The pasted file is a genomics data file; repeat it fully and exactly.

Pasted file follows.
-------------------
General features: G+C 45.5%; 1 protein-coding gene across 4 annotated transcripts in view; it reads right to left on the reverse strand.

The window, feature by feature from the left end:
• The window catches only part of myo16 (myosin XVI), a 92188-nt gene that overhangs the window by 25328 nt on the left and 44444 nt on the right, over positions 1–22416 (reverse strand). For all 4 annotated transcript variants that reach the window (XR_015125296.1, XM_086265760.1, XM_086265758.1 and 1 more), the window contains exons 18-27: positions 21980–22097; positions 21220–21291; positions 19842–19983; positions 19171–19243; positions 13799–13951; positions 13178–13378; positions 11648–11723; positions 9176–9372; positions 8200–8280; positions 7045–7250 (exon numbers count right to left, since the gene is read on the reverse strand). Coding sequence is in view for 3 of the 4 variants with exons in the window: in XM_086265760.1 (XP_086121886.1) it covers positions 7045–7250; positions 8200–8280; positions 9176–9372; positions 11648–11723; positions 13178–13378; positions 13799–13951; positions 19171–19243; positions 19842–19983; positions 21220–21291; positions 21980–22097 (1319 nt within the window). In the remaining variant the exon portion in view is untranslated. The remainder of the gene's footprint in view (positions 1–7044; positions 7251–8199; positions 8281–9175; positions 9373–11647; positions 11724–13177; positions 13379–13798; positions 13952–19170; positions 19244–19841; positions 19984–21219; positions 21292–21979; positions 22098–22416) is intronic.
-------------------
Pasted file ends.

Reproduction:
General features: G+C 45.5%; 1 protein-coding gene across 4 annotated transcripts in view; it reads right to left on the reverse strand.

The window, feature by feature from the left end:
• The window catches only part of myo16 (myosin XVI), a 92188-nt gene that overhangs the window by 25328 nt on the left and 44444 nt on the right, over positions 1–22416 (reverse strand). For all 4 annotated transcript variants that reach the window (XR_015125296.1, XM_086265760.1, XM_086265758.1 and 1 more), the window contains exons 18-27: positions 21980–22097; positions 21220–21291; positions 19842–19983; positions 19171–19243; positions 13799–13951; positions 13178–13378; positions 11648–11723; positions 9176–9372; positions 8200–8280; positions 7045–7250 (exon numbers count right to left, since the gene is read on the reverse strand). Coding sequence is in view for 3 of the 4 variants with exons in the window: in XM_086265760.1 (XP_086121886.1) it covers positions 7045–7250; positions 8200–8280; positions 9176–9372; positions 11648–11723; positions 13178–13378; positions 13799–13951; positions 19171–19243; positions 19842–19983; positions 21220–21291; positions 21980–22097 (1319 nt within the window). In the remaining variant the exon portion in view is untranslated. The remainder of the gene's footprint in view (positions 1–7044; positions 7251–8199; positions 8281–9175; positions 9373–11647; positions 11724–13177; positions 13379–13798; positions 13952–19170; positions 19244–19841; positions 19984–21219; positions 21292–21979; positions 22098–22416) is intronic.